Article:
There's one more thing to consider as you prepare to open your pocketbooks. You and your classmates will need shots to self-promote for the first month or so in your city of choice, especially if your university, like many others, is planning a showcase tour to get you seen in L.A., NYC, and Chicago. Once you settle into your new homes, however, you will ideally get even newer shots from one of the established, big-market photographers. I could be wrong. The shots you get in Arizona may rival those of any coastal pro, but the "professional" shot I came out of Denver with after graduating from the National Theatre Conservatory couldn't have been worse had I been wearing a bag on my head. Sadly, I used that picture for a couple of years. Oh, if I could just go back in time and smack some sense into myself.

While I imagine you'll need new shots to get off the ground, I suggest you keep your photo shoots as brief and inexpensive as possible. Get a great utilitarian shot, but save your money for an extensive shoot when you land in your final destination.

Dear Jackie:

I have a wonderful day job weekdays from 8:30 a.m. to 3 p.m. As great as my job is, however, there is little flexibility.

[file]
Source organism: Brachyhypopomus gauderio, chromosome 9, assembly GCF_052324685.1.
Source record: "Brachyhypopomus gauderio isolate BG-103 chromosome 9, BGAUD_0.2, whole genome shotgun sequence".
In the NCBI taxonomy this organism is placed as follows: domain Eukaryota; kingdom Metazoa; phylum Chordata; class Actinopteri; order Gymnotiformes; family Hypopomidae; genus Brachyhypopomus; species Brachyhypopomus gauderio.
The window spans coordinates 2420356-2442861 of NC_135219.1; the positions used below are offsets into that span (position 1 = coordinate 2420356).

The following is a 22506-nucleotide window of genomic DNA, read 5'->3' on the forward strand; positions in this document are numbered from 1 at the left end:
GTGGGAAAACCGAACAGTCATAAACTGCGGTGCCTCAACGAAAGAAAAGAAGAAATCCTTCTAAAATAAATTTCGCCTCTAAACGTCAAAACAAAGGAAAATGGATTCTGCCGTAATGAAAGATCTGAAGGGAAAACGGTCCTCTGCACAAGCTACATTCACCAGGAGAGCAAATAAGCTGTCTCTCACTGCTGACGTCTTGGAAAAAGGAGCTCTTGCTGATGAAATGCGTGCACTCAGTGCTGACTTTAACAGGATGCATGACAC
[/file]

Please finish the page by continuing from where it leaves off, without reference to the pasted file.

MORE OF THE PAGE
I know that theatrical auditions can be at all hours of the day, but is it the same with print and commercial auditions? Would I be expected to leave work at any point in the day to show up for an audition? I need to hang on to my day job for at least the rest of the coming year, but I'd like to work as much as possible in the meantime.

-- Day Job Dilemma

New York, N.Y.

Dear Dilemma:

When you get a little further along your path to an acting career, you'll realize that any job not offering flexibility is less than wonderful. Yes, auditions are held "at any point in the day," and you'll be expected to be there on time, often with very little notice, prepared and looking like your headshot. A flexible job is a must.